I was trained about 8 months ago so I can remember far enough back to remember what helped me most. your best section is the steaming section I think. It's hardest to describe what to do to prevent a bad shot, I think, because there's so many little things that could go wrong, but you do a pretty good job. It just takes practice! You might want to include a little blurb about not getting frustrated- no one can do this stuff without practice, and anyone CAN do it if they practice :).

As far as formatting I would agree that the espresso should go first. Good start!
Benza, thanks for the advice. I put the milk steaming section first as I find people seem to have the most trouble with that and it's the first thing I have them do when making a drink (until they get more comfortable and can start multi-tasking). I don't have ratios in their, instead I teach by look and feel. There is a recessed rim inside the filter that when you have the right amount of grinds and the right tamp is only barely visible, hence not teaching ratios, I save that for the next step up in training so they don't get to much going on in there head at once. I'm training people who have never touched an espresso machine (and some who have never tied an espresso drink) which is why I am trying to keep things as simple as possible for the 101 class.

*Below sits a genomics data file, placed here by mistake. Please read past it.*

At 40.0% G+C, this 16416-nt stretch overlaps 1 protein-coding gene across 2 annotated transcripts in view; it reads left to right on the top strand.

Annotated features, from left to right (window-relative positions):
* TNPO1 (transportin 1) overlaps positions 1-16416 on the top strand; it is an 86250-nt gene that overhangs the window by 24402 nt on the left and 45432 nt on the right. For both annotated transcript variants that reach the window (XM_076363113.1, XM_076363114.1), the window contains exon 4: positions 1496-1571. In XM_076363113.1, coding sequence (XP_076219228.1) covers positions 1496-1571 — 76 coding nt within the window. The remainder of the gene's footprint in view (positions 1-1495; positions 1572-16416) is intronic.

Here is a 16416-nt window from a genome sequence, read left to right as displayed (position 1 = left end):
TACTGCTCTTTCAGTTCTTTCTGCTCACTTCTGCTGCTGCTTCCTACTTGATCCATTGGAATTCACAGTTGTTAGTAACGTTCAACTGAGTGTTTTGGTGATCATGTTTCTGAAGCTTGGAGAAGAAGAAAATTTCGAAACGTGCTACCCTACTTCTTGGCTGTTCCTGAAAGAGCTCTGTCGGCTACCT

I would love to take a look at your manual, like I said this is the first time I've had to write my own and I am more than open to suggestions and help. (:

Some of the Technical stuff:
We use a 19 gram filter which is what our coffee supplier has found works best for brewing a double shot with the machine and coffee that we are using. We're using a two group Nuova Simonelli Aurelia machine and CrimsonCups Armando's Blend for the espresso. We brew the espresso at 9 bars and I'm teaching a 20-25 lbs. tamp which with the grind and machine works well with the 23-27 pull time with little to no blonding.